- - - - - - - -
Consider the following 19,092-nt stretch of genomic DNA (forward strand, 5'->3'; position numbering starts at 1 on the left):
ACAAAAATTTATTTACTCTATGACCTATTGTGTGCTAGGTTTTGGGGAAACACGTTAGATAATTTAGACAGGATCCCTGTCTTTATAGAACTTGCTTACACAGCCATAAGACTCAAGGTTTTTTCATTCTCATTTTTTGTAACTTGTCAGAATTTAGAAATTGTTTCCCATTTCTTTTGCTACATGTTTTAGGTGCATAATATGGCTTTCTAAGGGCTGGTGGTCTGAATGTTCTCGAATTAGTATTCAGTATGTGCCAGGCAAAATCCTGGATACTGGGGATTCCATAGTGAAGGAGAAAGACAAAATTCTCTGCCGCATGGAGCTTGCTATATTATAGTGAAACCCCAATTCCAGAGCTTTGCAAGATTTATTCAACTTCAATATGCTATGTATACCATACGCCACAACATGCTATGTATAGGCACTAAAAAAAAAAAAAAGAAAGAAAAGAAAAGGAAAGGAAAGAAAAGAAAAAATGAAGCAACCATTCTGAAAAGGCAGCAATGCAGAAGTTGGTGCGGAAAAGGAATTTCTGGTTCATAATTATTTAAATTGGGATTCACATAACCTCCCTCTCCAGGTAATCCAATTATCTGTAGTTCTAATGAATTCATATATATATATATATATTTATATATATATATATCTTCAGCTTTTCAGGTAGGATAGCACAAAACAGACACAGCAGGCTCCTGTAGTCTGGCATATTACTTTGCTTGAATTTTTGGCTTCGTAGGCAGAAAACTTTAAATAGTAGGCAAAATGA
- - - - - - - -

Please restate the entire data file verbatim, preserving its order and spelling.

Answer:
Consider the following 19,092-nt stretch of genomic DNA (forward strand, 5'->3'; position numbering starts at 1 on the left):
ACAAAAATTTATTTACTCTATGACCTATTGTGTGCTAGGTTTTGGGGAAACACGTTAGATAATTTAGACAGGATCCCTGTCTTTATAGAACTTGCTTACACAGCCATAAGACTCAAGGTTTTTTCATTCTCATTTTTTGTAACTTGTCAGAATTTAGAAATTGTTTCCCATTTCTTTTGCTACATGTTTTAGGTGCATAATATGGCTTTCTAAGGGCTGGTGGTCTGAATGTTCTCGAATTAGTATTCAGTATGTGCCAGGCAAAATCCTGGATACTGGGGATTCCATAGTGAAGGAGAAAGACAAAATTCTCTGCCGCATGGAGCTTGCTATATTATAGTGAAACCCCAATTCCAGAGCTTTGCAAGATTTATTCAACTTCAATATGCTATGTATACCATACGCCACAACATGCTATGTATAGGCACTAAAAAAAAAAAAAAGAAAGAAAAGAAAAGGAAAGGAAAGAAAAGAAAAAATGAAGCAACCATTCTGAAAAGGCAGCAATGCAGAAGTTGGTGCGGAAAAGGAATTTCTGGTTCATAATTATTTAAATTGGGATTCACATAACCTCCCTCTCCAGGTAATCCAATTATCTGTAGTTCTAATGAATTCATATATATATATATATATTTATATATATATATATCTTCAGCTTTTCAGGTAGGATAGCACAAAACAGACACAGCAGGCTCCTGTAGTCTGGCATATTACTTTGCTTGAATTTTTGGCTTCGTAGGCAGAAAACTTTAAATAGTAGGCAAAATGA